To have, or not
The Aquarium has gathered rave reviews with media attention from around the world and promises to be a boon to Atlanta's tourism industry, a key element in this stately southern enclave already renowned for its gracious life style and erudite atmosphere.
There is another, more sinister side to the story however and one that too often is overlooked by CNN's herd mentality, the story behind the facade, the story of the animals. Two whale sharks measuring 15 feet and growing named Norton and Ralph who will in time grow to as much a 40 ft and 9000 lbs will live out their long lives in a "bottle" less than 270 feet long x 126 feet wide and 33 feet deep, roughly the equivalent of a human room measuring 36' x 17' x 6'. Whale sharks the largest fish in the world’s ocean are believed to range thousands miles a year as it navigates the ocean in search of plankton and mating grounds. The Georgia Aquarium is a confined existence indeed for such a nomadic species, one that we know so little about.
Aquariums like zoos are best described as little more than comfortable confinement and painful imprisonment at worst for countless species that we as humans have arbitrarily choosen to confine.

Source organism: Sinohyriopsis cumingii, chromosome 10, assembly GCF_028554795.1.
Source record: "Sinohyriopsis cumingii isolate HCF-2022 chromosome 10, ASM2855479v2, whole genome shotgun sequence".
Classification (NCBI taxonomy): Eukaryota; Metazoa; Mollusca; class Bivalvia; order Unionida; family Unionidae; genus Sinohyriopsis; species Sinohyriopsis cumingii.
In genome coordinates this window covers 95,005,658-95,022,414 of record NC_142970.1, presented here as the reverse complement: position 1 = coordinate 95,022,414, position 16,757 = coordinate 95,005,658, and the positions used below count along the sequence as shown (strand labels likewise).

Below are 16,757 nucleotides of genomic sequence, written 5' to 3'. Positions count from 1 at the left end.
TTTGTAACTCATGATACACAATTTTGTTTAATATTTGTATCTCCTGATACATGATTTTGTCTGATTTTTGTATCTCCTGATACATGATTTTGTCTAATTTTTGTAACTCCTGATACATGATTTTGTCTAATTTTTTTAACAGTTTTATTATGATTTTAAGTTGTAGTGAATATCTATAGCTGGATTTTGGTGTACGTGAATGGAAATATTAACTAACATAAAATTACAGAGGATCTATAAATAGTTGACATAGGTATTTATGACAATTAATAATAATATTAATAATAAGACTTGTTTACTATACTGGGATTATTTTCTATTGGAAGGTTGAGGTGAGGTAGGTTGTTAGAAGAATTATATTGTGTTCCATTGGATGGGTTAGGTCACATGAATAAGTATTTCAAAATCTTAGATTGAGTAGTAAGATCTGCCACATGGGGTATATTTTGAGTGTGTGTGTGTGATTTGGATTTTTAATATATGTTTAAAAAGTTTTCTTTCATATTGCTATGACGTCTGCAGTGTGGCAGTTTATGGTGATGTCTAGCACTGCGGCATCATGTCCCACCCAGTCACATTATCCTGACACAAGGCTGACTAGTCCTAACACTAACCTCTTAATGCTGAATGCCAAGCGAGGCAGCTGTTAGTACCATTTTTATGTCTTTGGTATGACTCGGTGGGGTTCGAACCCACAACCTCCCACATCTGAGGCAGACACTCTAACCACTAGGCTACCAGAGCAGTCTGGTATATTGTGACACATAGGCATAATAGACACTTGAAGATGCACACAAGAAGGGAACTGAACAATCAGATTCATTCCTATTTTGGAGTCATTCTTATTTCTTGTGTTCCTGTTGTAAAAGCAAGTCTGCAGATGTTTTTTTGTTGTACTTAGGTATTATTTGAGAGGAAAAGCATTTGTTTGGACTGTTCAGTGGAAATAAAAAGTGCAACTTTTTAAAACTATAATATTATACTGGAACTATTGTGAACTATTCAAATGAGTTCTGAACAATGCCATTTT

We know another facility, not as glossy or well funded but which has another agenda entirely. When it comes to the housing of marine creatures, the Clearwater Marine Aquarium and rescue facility in Florida has, over the years, gained a well deserved reputation for rescuing and rehabilitating distressed marine animals. Those that can be safely returned to their native habitat are and those either too damaged or too frail will be kept in relative safety and comfort at the aquarium for the remainder of their natural lives. Earlier this year we had a chance to attend one of CMA's release events for a group of Loggerhead sea turtles this is the pictoral record of that day.